#2 Puffs

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Puffs are another popular pick. What’s not to like about a can of whole grain broccoli and kale puffs? The name sounds super-duper healthy and the fact that you can keep these in the diaper bag to help quell a meltdown or tide a hungry babe over until you get home from shopping is convenient. 

Let’s pull out our magnifying glass to see what is in one of these cans of puffs. This comes from a can of President’s Choice Purple Carrot and Blueberry Whole Grain Puffs: (the parentheses are my addition)

ORGANIC BROWN RICE FLOUR (whole grain flour), ORGANIC WHITE RICE FLOUR (white refined flour), ORGANIC APPLE JUICE CONCENTRATE (added sugar), CALCIUM CARBONATE (added calcium), ORGANIC PURPLE CARROT POWDER (ORGANIC PURPLE CARROTS (carrot powder), ORGANIC MALTODEXTRIN (added sugar)), NATURAL MIXED TOCOPHEROLS (vitamin E), SODIUM BICARBONATE (baking soda), ORGANIC BLUEBERRY POWDER, REDUCED IRON (added iron).

My take home points from this episode of Inspector Gadget are:

  • Although whole grain flour (brown rice flour) is the first ingredient, white flour and added sugar are the second and third ingredients
  • There are two added sugars present
  • The healthy sounding purple carrots are present in powder form mixed with sugar and the amount of this carrot powder certainly cannot be considered as a replacer for eating real vegetables 

I can hear you saying, “Alright Rosanne, do you have any better options for finger foods that are easy for babies to pick up and practice fine motor skills?” I am glad you asked. Why yes, I do. Here are a few to get you started:

  • Smashed kidney or black beans with a drizzle of Extra Virgin Olive Oil (EVOO as I call it) – beans are the perfect bite-sized food that will boost your babe’s iron and protein intake. If you don’t have time to cook your own and are concerned about BPA in the lining of canned foods, you can find brands that don’t have BPA-lined cans (i.e. Eden organic)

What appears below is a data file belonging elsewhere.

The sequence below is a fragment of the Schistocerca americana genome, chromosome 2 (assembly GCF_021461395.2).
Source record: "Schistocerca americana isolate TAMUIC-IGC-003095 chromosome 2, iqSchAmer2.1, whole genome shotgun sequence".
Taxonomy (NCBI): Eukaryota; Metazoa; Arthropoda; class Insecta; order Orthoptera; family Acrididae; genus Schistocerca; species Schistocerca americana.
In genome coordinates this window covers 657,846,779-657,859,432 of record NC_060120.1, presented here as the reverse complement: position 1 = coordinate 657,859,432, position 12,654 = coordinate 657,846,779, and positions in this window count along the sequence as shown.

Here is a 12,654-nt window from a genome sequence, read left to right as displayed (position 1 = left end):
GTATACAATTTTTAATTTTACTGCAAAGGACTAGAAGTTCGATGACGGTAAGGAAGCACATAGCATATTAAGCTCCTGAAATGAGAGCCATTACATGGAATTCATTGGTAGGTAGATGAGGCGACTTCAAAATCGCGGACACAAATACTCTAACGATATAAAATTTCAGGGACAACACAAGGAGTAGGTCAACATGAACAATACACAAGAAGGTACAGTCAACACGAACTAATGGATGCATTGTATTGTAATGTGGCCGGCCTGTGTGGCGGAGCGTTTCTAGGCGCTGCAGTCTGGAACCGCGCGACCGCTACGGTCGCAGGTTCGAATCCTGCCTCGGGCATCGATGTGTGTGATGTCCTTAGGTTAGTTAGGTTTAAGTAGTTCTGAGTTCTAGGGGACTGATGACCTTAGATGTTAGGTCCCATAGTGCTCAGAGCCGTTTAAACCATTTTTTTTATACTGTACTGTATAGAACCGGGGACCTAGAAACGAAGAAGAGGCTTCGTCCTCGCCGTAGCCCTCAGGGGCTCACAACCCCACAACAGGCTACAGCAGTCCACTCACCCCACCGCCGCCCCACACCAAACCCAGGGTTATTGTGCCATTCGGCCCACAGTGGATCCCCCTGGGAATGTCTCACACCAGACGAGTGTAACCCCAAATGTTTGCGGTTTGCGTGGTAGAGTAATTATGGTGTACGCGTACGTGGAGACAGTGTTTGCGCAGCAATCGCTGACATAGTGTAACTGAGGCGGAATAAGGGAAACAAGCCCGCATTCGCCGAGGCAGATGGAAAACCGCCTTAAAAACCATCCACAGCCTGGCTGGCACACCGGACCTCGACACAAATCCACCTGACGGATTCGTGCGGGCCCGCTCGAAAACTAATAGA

• Small bite sized pieces of any soft fruit or soft cooked vegetable, as is or smashed like the beans. 
  • Little pieces of soft whole grain, whole wheat or sourdough bread dipped in some EVOO or with a thin spread of nut butter or avocado.  
  • Little cubes of soft tofu or scrambled eggs.

Age and ability will impact which of these finger foods you offer to your baby. The take home point here is that you don’t need to rely on puffs to develop self-feeding and fine motor skills. 

 

#3 Baby Cookies and Crackers

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The mystery of how Mr. Christie Arrowroot cookies were endowed the title of “baby cookies” is mesmerising to me. These baby cookies that have “no artificial colours or flavours” are essentially composed of white flour, sugar and oil. Let me prove my point from the list of ingredients:

WHEAT FLOUR (white flour), SUGAR, SHORTENING ...

There are other companies that produce arrowroot cookies, including PC Organic Arrowroot cookies, but their ingredient list mirrors the former:

ORGANIC ENRICHED WHEAT FLOUR (white flour), ORGANIC PALM OIL, ORGANIC CANE SUGAR 

The organic label helps to elevate the statues of the latter cookie to the consumer, but as you can see, white flour, fat and sugar are the first three ingredients in both. 

Toddler Mum-Mums brand are another popular cookie/cracker snack for babies. But, when we look at the first three ingredients in most varieties we see: organic rice flour (white flour), organic sugar, and sea salt.

Technically speaking, children under the age of two shouldn’t have ANY added sugar. Now, this is very difficult to achieve and in all honesty, I am actually a proponent of adding very small amounts of natural sugars and seasonings, in miniscule amounts to help take the bitter edge off some foods (i.e. some veggies). However, cookies composed predominantly of white flour, oil and sugar are better left on the shelf. 


So what did we learn? All commercial baby food is evil and you should NEVER give your child any? Not really what I was going for. What I hoped to have shared was that this food shouldn't be the primary source of nutrition for your child (for various reasons). If these products are the foundation of your child's diet, you might want to consider making some changes to whole foods from your kitchen table.

Feeding your baby food from your table is the easiest and best way to go from a nutritional standpoint and will likely motivate you and your family to eat healthier as well. 

 

Take it one bite at a time, 

Rosanne